The variety and abundance of life on earth is astounding, beautiful, and essential to all of us. We rely on biodiversity daily for medicines, food, and countless useful products, and to regulate natural systems by purifying the air we breathe, regulating water, pollinating crops, creating and stabilizing soil, protecting us from floods and disasters, and helping us adapt to climate change.
But there’s a problem: species are going extinct 1,000 to 10,000 times faster than during periods when humans were not causing large-scale ecological harm, largely as a result of the construction of roads, dams, mines, oil and gas installations, residential and commercial buildings, and the spread of agricultural commodities. Yet we rely on these activities to generate goods, services, and a thriving economy.
With these competing needs in mind, how can we balance conservation and development objectives? I believe we can transform the way we manage development to get much better outcomes for people, the environment, and the economy than what we see today. Forest Trends has been working with partners around the world for over a decade to make that happen.
Forest Trends founded and leads the Business and Biodiversity Offsets Programme (BBOP), an international partnership of more than 80 companies, governments, financial institutions, and conservation organizations working to achieve “No Net Loss” of biodiversity from infrastructure development projects. Since 2004, BBOP has been challenging business-as-usual practices and helping companies and governments get to “no net loss.” Part of this work is getting the message out – letting people know that there are practical solutions and that everyone can get involved in ensuring development protects natural systems. Forest Trends also directly advises governments and companies on how to plan for a Net Positive Impact at the national and project levels.
A perfect opportunity to convey that message to a broader audience arrived recently when I was invited to give a TEDx talk at the University of Stirling in Scotland. But how best could I explain to a non-technical audience and online viewership in just a few minutes the urgency of the major dilemma we now face and how we can tackle it, in the process motivating them to get involved themselves? Can we have our cake and eat it, too, by supporting investment in agriculture, infrastructure, energy, and extractive activities to meet the livelihood needs of the growing global population, and at the same time conserve habitats and species, both for their intrinsic value and for the vital ecosystem services they provide? Here was a chance to get that message across – and to take a step back from the daily bustle of working with partners on projects in a dozen countries and think: What are we trying to achieve? How are we doing? And what’s needed to overcome challenges and make a big difference? In my talk, I tried to tell that tale.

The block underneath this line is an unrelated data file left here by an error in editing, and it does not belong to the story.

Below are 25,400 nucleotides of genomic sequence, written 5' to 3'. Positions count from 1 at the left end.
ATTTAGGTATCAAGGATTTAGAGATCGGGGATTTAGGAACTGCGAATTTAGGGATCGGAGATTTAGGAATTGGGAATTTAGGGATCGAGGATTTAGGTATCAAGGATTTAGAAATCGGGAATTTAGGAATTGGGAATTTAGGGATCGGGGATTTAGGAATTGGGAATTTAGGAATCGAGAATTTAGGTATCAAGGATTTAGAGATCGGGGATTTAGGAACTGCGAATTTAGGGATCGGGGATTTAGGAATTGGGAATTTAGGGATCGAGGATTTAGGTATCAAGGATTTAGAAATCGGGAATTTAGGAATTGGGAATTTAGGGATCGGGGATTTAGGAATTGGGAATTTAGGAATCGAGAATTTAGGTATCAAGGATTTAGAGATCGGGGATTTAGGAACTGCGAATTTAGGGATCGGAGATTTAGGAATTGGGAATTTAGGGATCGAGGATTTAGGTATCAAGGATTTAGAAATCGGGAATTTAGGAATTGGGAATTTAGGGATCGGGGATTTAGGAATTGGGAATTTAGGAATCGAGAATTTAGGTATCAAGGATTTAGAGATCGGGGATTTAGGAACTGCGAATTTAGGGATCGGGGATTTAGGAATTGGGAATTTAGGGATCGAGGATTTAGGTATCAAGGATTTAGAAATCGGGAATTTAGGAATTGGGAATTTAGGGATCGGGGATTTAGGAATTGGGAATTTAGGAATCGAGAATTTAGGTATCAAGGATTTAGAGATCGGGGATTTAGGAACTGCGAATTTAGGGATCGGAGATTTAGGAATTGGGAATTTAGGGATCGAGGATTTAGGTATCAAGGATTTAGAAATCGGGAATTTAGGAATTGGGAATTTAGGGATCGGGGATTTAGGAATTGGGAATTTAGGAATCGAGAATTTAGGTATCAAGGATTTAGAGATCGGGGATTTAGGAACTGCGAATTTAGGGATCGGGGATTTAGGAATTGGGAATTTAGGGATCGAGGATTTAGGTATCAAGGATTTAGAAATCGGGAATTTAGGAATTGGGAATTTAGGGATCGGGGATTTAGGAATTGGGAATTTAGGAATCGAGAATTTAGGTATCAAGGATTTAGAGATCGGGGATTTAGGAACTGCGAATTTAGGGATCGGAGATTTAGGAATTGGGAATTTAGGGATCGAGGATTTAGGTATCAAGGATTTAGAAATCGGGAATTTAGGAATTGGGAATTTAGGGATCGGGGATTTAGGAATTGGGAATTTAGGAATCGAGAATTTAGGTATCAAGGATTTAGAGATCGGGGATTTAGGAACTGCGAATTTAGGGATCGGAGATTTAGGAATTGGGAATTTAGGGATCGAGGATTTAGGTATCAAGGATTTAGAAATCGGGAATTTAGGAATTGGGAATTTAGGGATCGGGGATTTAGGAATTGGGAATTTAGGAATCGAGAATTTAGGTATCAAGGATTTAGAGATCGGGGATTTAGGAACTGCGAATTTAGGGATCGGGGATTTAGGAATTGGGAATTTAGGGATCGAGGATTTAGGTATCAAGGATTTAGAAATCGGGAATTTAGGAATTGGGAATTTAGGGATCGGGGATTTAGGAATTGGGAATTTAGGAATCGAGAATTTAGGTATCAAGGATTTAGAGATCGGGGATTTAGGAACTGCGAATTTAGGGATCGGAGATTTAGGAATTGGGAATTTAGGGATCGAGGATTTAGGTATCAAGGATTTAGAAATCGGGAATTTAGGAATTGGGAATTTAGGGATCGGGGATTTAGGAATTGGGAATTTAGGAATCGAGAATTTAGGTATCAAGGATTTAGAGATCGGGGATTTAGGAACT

The good news is that we already know how to do a much better job of reconciling the seemingly conflicting needs for development and conservation. I focussed on how can we avoid losing the most precious biodiversity in the places it matters most, and improve the rigor with which the various alternatives to projects are analyzed. Given the current unprecedented loss of biodiversity, we must avoid and minimize the impacts on habitats and species of any new road, harbor, mine, or plantation to the extent possible and restore the areas affected afterwards. As a last step, we must carry out extra activities for conservation so that the net result is no net loss of biodiversity, and preferably a net positive impact. I’m very grateful to colleagues from the Ambatovy Project in Madagascar for allowing us to use our collaboration there to bring this concept to life with a real example and illustrate how it can be done.
There is justifiable skepticism about the ability of governments, companies, and banks to play their part in ensuring biodiversity is effectively protected for the long term, in light of economic pressures and interests. Over years of policy developments and initiatives by companies there are many instances of failure, when the goal of “No Net Loss” has not been achieved. Despite some very encouraging developments in the last few years – regulations in over 40 countries, loan conditions by over 80 major banks, and commitments by over 50 companies, for instance – best practice remains the exception and not the rule. The growing group of collaborators in BBOP is working on how to turn this around, and has formulated principles, a standard and practical guidelines on how to do so.
In my TEDx talk, I offer a personal perspective by concluding that we need a breakthrough in three areas to improve things dramatically for the better: earning public trust and support for the idea of No Net Loss and Net Positive Impact; building political will in governments to set clear requirements and guidelines; and encouraging companies and their investors to plan for No Net Loss. How could this work? Watch the full TEDx talk here and get involved in BBOP’s listserv to discuss the issues involved.